Unlike the rest of the body, which is covered in hair, the tail is leathery. The scales that cover it are juxtaposed, are black and have a hexagonal shape.

This structure is used in various situations. While swimming, the beaver uses it as a rudder, helping to orient and maneuver when moving. Also, it serves as a support to maintain balance, while the animal sits on its hind legs.

Likewise, when it is in danger, it strongly hits the water with its tail, with the intention of scaring away the predator. Also, it is a store of fat, which will be used during the winter as a source of energy.

Both the male and the female have two scent glands at the base of the tail. They secrete a substance called castoreum, very similar to musk, which is used to mark territory.

Fur

The beaver’s body is covered in dense fur. There are two types of hair: one soft and gray and the other rough and brown. In addition to being waterproof, the thick coat of fur acts as a coat.

As for the coloration, it can vary, depending on the species. Thus, the North American beaver has 50% of its hair pale brown, 25% reddish brown, 20% brown, and 6% black.

As for the European beaver, 66% have beige or pale brown fur, 20% reddish brown, 8% brown and 4% blackish.

Expensive

The beaver’s eyes are adapted to see underwater. They have a thin, transparent membrane, known as the nictitant or third eyelid. This is located behind the eyelids and slides over the eye, transversely.

Regarding the ears, they are external, rounded and small. It has valves that close while the mammal is submerged. In the same way, the nostrils close when it is underwater.

Taxonomy and subspecies

-Animal Kingdom.

-Subkingdom: Bilateria.

-Filum: Chordate.

-Subphylum: Vertebrate.

-Superclass: Tetrapoda.

-Class: Mammal.

-Subclass: Theria.

-Infraclass: Eutheria.

-Order: Rodentia.

-Suborder: Castorimorpha.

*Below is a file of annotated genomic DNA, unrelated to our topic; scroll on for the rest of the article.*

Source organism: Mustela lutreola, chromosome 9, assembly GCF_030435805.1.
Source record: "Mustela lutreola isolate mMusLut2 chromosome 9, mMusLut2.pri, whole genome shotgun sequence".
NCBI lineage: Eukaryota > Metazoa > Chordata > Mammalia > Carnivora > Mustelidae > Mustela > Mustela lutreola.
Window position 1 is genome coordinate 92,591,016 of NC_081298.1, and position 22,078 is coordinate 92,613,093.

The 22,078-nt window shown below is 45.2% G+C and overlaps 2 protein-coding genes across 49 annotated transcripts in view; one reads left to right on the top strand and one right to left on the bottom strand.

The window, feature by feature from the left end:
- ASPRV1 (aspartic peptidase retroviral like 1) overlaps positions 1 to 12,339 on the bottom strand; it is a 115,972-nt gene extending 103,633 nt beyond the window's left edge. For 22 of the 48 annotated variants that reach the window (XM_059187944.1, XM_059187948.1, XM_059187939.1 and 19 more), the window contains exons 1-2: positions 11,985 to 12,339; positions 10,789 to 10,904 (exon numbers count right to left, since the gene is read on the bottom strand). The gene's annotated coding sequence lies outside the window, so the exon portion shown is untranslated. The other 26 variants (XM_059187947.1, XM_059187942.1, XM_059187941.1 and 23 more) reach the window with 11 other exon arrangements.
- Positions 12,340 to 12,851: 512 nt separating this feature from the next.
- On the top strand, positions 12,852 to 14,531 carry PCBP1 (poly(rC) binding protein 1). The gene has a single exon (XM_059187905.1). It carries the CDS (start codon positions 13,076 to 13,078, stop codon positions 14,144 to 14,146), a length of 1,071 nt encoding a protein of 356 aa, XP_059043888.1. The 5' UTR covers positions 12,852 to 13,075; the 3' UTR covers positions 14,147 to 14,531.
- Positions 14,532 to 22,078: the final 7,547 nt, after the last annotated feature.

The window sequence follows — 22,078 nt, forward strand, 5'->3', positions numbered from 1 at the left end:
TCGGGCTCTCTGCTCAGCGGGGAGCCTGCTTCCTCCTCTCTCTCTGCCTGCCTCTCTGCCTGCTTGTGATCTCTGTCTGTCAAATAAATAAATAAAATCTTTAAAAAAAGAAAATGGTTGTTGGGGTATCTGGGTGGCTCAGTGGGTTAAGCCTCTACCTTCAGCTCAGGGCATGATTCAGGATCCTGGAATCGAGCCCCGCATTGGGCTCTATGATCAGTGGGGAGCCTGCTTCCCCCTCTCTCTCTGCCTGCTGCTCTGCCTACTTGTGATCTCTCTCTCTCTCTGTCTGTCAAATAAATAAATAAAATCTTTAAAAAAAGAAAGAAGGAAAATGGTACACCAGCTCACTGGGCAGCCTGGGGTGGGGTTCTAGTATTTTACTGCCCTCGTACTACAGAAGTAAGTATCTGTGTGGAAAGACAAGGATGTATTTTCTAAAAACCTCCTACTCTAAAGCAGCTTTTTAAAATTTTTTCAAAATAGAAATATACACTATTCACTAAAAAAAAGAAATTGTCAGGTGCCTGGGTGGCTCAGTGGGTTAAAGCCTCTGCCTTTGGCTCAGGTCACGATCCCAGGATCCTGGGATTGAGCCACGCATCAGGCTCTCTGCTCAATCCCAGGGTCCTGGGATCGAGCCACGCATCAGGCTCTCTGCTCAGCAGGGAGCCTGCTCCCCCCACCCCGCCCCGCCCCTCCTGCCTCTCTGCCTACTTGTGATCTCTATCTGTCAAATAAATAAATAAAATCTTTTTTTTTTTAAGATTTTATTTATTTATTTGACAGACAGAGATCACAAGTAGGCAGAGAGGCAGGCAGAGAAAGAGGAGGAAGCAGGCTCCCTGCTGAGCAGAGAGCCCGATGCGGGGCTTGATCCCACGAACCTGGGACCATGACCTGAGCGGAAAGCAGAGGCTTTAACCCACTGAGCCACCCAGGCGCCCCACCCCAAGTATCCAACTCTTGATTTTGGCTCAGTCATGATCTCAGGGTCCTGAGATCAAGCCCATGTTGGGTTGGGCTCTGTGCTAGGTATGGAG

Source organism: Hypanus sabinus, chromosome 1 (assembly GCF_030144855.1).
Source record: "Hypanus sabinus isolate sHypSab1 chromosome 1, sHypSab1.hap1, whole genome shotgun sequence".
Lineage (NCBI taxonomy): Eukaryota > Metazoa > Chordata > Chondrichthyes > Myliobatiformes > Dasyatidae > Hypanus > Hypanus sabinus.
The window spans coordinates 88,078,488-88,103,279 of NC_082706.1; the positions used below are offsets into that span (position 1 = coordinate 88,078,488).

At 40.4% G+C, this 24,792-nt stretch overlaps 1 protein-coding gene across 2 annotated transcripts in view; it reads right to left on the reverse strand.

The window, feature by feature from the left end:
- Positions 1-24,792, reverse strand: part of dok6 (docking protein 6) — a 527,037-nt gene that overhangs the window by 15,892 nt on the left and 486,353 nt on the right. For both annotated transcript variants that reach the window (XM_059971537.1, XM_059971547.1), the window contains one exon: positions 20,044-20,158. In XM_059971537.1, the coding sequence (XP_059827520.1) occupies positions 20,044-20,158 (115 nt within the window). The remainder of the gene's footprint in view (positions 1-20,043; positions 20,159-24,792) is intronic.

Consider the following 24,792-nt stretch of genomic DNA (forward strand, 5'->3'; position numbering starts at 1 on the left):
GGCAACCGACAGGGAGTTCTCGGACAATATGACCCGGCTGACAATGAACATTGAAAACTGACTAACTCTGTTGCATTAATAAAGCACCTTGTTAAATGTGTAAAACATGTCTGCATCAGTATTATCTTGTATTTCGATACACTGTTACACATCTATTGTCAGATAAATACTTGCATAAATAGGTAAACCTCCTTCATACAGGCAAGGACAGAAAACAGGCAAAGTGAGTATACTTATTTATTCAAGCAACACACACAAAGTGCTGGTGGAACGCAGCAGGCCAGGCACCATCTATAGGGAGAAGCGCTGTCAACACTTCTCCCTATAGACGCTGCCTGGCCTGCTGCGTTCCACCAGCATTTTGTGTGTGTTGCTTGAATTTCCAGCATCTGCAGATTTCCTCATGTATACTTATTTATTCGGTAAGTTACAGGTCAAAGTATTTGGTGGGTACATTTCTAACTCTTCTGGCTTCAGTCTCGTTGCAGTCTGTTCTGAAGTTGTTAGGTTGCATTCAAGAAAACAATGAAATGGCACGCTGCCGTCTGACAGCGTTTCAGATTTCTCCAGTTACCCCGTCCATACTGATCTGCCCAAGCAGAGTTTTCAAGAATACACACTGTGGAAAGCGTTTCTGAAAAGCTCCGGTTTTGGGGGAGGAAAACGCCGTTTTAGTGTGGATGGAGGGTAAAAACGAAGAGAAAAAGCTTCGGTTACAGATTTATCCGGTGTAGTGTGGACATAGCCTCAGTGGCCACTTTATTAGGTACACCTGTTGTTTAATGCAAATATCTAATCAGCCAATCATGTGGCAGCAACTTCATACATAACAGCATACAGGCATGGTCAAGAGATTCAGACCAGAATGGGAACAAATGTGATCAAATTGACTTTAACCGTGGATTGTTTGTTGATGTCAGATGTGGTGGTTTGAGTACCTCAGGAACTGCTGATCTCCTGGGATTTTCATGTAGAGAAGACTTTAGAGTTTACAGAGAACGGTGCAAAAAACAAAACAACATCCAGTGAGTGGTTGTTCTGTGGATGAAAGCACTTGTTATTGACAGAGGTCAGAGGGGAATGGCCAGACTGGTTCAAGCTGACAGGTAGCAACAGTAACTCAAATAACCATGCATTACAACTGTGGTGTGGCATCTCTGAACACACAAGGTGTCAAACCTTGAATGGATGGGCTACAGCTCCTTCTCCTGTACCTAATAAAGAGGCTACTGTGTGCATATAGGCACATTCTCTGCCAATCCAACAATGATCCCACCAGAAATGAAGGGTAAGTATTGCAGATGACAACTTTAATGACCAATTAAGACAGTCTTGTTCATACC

-Family: Castoridae.

-Gender: Beaver.

Species

-Castor canadensis.

-Castor fiber.

Habitat and distribution

The American beaver lives throughout North America, except for peninsular Florida, in the arctic tundra, in the deserts of Nevada and California, and in parts of Arizona and Utah. Its range is extended to the northern part of Mexico.

In 1946 it was introduced to Isla Grande, in Tierra del Fuego. Because of this, beavers are currently found in almost all streams in the Andes and in most aquatic habitats on various Chilean islands in the Tierra del Fuego archipelago.

As for the Eurasian beaver, it previously inhabited all of Asia and Europe. Currently, it lives in small populations in the Rhône (France), southern Norway, Elbe (Germany), the Dnieper basin (Belarus) and in Voronezh (Russia).

Today, thanks to several reintroductions of this species, it exists from Spain and France to European Russia. There are also Eurasian beavers in some parts of western Finland and in Scandinavia.

– Habitat

The beaver’s primary habitat is the riparian zone, including stream beds, ponds, and lakes. Some species may live in the intertidal area in river estuaries, where they build dams.

As its organism is adapted to a semi-aquatic life, it can live in a wide variety of freshwater bodies, such as rivers, wetlands and swamps. Generally, it prefers those that are surrounded by forests, although it can inhabit agricultural land, urban and suburban areas.

Those who live north of Scandinavia may inhabit the mountainous region where the only woody vegetation that exists are willows. In addition, for eight months of the year that area is frozen. Although it is not a habitat that it would prefer, it can survive in it.